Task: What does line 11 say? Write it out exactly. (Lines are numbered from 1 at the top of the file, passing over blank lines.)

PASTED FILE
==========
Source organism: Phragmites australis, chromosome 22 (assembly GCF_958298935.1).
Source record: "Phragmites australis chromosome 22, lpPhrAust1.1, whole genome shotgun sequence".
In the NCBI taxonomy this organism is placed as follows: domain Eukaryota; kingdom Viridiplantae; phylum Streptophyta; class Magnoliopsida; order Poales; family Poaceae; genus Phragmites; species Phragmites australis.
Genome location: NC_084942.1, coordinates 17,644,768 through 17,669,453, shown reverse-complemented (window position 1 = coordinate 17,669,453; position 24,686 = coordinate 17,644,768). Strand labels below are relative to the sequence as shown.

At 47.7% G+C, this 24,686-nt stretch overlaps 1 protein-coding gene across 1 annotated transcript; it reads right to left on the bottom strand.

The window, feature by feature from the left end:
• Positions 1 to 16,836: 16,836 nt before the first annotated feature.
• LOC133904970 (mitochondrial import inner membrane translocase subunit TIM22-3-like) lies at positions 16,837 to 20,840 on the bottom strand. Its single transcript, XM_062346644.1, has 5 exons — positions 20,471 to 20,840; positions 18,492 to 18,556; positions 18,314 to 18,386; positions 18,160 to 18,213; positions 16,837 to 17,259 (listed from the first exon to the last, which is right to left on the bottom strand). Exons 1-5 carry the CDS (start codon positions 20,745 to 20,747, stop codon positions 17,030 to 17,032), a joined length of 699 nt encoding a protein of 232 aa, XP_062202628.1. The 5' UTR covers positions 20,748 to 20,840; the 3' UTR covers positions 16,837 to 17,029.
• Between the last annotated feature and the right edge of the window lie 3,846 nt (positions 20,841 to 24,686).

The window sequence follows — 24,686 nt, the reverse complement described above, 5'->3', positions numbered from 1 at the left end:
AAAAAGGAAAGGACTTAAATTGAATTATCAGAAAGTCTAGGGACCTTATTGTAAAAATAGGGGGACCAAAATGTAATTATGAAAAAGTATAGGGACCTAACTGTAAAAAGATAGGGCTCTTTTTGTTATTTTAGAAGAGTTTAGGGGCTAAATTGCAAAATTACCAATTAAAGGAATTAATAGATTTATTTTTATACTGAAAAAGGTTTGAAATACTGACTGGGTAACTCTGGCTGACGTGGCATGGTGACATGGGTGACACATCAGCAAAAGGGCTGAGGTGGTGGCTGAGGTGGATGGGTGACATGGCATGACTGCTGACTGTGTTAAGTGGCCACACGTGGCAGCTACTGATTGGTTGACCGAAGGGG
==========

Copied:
AAAAAGGAAAGGACTTAAATTGAATTATCAGAAAGTCTAGGGACCTTATTGTAAAAATAGGGGGACCAAAATGTAATTATGAAAAAGTATAGGGACCTAACTGTAAAAAGATAGGGCTCTTTTTGTTATTTTAGAAGAGTTTAGGGGCTAAATTGCAAAATTACCAATTAAAGGAATTAATAGATTTATTTTTATACTGAAAAAGGTTTGAAATACTGACTGGGTAACTCTGGCTGACGTGGCATGGTGACATGGGTGACACATCAGCAAAAGGGCTGAGGTGGTGGCTGAGGTGGATGGGTGACATGGCATGACTGCTGACTGTGTTAAGTGGCCACACGTGGCAGCTACTGATTGGTTGACCGAAGGGG